5 False Assumptions About Telepresence Robots
Updated: Oct 5
It's easy to misinterpret emerging tech applications from product, purpose, and/or investment POVs. There is always room for more clarity around "how it works," "why it costs that much," and "who is this really for?"
Robotics is no different--if anything, it's the poster child for surface-level understanding. It's on robotics companies to defog and offer education around real-life business applications. Our team at Ava works to demystify telepresence robotics, and commercial robotics technology, overall.
Here are some common assumptions and communication challenges around telepresence robotics that we come across in our day-to-day:
1. A telepresence robot is essentially an iPad on a stick.
Like any other product comparison, telepresence robots aren't created equal. There are the lower cost economy vehicles, and then there are the fully-loaded, premier vehicles that offer style, comfort, and user-focused technology options.
Consumer or small operation telepresence robots (aka iPads on a stick) offer a completely different set of features and pricing structure than one of our Ava robots. Ava Telepresence Robots are designed and built to offer enterprise business features and benefits like:
Full autonomy and collision avoidance
Session scheduling and calendar features
Cisco Webex integration with enterprise-level video quality
A range of camera/view options, including standing, sitting, and zoom-in options
There's no right or wrong answer. It all depends on the problem you are trying to solve, the result you want to drive, and the resources you have on deck.
2. Only IT professionals or highly technical people can use and manage telepresence robots.
Introducing a telepresence robot into your workflow is a bit more involved than plug-and-play, but it's likely more user-friendly and intuitive than you think. A lot of companies run into barriers when it comes to understanding what it takes to get started and the types of users who can benefit from using a telepresence robot.
We have a variety of customer contacts who manage Ava usage and serve as administrators within their companies. They aren't all highly technical people. And when it comes to users, it's across the board: from family and friends visiting long term care residents to remote executives collaborating with their on-site teams to prospects teleporting in for virtual tours of hotels and event spaces. All you need to teleport into a space is a device for the app and reliable WiFi.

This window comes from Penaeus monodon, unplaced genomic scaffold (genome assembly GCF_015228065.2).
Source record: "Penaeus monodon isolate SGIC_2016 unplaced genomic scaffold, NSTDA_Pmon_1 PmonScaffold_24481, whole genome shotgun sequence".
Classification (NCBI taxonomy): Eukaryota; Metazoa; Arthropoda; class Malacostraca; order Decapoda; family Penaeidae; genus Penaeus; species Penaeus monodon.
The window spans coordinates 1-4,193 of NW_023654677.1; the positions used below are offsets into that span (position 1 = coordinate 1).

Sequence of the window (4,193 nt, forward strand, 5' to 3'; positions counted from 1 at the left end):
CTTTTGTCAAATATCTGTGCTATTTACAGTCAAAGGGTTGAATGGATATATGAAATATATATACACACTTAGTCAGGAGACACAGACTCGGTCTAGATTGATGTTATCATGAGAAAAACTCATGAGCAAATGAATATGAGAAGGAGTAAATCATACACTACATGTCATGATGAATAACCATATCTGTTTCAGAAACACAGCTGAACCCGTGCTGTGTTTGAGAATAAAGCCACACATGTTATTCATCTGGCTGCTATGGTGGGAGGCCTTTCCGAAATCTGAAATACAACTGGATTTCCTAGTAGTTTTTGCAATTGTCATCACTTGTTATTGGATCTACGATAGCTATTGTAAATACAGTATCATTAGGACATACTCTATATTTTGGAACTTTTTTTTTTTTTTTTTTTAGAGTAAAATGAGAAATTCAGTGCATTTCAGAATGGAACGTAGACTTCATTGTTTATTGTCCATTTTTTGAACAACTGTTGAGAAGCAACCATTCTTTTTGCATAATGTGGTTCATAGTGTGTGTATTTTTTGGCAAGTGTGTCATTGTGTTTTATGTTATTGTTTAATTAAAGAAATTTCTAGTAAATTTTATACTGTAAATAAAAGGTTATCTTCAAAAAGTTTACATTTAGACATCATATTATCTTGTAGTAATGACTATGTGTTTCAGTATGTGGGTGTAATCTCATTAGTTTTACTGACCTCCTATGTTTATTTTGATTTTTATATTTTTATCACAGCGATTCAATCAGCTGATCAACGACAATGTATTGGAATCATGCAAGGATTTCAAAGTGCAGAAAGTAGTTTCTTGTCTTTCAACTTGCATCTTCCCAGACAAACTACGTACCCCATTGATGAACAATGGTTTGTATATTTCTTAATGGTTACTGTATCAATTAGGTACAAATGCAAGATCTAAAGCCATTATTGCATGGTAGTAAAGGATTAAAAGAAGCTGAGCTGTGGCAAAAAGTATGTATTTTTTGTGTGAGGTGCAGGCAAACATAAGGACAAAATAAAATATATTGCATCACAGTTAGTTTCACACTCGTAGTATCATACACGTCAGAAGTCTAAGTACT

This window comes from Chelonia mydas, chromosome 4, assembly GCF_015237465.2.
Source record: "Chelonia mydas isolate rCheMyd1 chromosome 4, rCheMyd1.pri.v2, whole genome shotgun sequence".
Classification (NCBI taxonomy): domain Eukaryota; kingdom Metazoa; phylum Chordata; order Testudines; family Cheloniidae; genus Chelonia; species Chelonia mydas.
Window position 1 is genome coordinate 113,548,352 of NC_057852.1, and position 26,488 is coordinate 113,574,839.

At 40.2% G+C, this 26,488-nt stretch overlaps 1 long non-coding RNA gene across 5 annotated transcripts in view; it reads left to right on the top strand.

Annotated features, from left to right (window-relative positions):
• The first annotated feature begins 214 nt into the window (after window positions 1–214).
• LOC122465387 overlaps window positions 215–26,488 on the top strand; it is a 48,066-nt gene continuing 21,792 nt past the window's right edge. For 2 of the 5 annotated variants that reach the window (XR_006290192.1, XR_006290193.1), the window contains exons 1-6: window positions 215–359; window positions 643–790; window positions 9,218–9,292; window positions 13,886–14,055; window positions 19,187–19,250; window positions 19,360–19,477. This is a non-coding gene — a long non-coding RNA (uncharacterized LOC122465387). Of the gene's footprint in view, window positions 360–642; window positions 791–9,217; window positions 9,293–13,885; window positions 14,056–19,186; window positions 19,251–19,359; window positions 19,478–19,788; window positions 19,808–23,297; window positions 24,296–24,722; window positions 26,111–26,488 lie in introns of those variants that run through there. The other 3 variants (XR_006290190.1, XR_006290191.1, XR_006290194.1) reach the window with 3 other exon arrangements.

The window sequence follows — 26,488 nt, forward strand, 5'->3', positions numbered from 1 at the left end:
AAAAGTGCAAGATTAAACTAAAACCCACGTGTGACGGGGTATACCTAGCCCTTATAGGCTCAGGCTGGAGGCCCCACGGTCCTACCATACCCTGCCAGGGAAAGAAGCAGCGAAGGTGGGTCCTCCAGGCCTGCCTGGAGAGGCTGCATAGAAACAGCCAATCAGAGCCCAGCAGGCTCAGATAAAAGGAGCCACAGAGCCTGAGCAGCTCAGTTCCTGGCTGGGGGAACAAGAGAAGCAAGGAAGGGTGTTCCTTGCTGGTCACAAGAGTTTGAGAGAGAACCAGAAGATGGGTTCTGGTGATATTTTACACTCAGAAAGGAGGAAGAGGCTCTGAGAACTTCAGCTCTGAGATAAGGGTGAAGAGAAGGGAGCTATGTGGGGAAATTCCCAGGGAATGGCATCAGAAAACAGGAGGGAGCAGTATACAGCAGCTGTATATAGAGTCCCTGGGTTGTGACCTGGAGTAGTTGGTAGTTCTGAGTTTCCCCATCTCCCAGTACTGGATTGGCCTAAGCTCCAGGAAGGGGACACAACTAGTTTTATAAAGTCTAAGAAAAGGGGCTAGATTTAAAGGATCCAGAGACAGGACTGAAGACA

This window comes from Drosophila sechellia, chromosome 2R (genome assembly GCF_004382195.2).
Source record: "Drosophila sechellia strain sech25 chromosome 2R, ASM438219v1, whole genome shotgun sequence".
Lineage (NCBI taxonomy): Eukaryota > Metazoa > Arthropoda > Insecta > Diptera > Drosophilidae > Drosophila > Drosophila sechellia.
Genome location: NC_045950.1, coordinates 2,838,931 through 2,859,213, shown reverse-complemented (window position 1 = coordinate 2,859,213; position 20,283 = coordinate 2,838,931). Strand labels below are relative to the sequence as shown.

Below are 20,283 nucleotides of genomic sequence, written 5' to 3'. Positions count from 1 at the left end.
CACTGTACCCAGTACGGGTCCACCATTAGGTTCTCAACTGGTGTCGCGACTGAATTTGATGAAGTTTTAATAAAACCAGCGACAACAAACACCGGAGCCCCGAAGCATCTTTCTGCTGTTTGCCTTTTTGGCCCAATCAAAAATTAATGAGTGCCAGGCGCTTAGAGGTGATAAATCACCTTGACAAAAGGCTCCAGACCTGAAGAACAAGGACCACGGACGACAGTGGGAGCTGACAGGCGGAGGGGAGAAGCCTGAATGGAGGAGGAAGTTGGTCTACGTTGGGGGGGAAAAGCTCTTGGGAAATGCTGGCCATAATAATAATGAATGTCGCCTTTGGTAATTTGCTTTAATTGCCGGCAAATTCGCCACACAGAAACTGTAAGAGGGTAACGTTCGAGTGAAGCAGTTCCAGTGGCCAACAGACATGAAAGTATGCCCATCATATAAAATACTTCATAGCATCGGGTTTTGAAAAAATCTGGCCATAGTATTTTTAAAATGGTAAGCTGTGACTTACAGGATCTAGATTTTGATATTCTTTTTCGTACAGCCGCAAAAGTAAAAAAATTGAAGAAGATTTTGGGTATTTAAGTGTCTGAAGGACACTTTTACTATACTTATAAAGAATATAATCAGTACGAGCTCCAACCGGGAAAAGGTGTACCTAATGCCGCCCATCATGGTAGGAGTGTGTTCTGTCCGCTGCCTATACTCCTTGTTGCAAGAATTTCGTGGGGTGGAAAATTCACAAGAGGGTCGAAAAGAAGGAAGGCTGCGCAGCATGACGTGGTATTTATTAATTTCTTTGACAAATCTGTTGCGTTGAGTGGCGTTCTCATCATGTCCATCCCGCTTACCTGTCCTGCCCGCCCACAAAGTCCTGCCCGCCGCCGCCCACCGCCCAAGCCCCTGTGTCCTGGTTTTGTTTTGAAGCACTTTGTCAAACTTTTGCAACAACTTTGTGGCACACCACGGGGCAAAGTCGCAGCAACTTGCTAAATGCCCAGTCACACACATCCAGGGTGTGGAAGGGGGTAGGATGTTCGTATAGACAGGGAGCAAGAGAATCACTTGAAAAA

3. If you have video conferencing capabilities in place, telepresence robots aren't worth the investment.
In some cases, this is true. But video conferencing does have its limitations that create friction for some companies. Like any other implementation, telepresence robots need a defined use case that justifies the investment.
A few upfront questions to consider:
Do we have remote employees, prospects, vendors, consultants, clients/customers who would benefit from a more immersive real-feel experience?
Do we depend on our physical space to drive business results? (e.g. event space or facility tours)
Are there other technology implementations that would benefit from increased remote monitoring?
Are we looking to make an impact with regard to cost savings on travel, in-office costs, protective equipment, and employee safety?
For a closer look at making a business case for telepresence robots: How to Know if Telepresence Robots are Right for Your Business
Telepresence robots aren't for everyone or every business. If you're unsure about defining use cases or viability, you can always reach out to our team to learn more and get more information about ROI.
4. Telepresence robots are only meant for specific environments like manufacturing floors, hospitals, and lab rooms.
Robots, in general, are often visualized on assembly lines, picking things up and putting them down, or rolling around sterile white rooms. But there's a lot more to workplace robots then performing isolated, static tasks.
Ava Telepresence Robots are actively being used in manufacturing, healthcare, and pharma environments, but they're also facilitating collaboration, communication, and operations in corporate offices, hotels, long term care communities, innovation centers, and educational settings.
One of the ways we measure success, in any environment, is when our customers organically expand their users and use cases. For example, our customer, Salmon Health, initially used Ava for visitation capabilities in response to Covid19 restrictions. Now, they use Ava for physician/specialist appointments, larger healthcare team collaboration, and to facilitate outside services and vendors for the benefit of their residents.
5. Telepresence robots' goal is to replace people in the workplace.
This might be easiest myth to displace--because telepresence robots promote human connection, not replace it with artificial intelligence. Telepresence robots provide a more immersive, spontaneous, and human interaction that isn't otherwise possible.
The vision of robots coexisting in the workplace with people is at the core of Ava's robotics technology and design. Telepresence robots shouldn't disrupt your people or how/where they work. It should seamlessly integrate into your workflow and facilitate better business collaboration and communication.
The more businesses can appreciate and approach the concept of robots coexisting with and enabling people in the workplace, the more effective this technology will become in driving business results.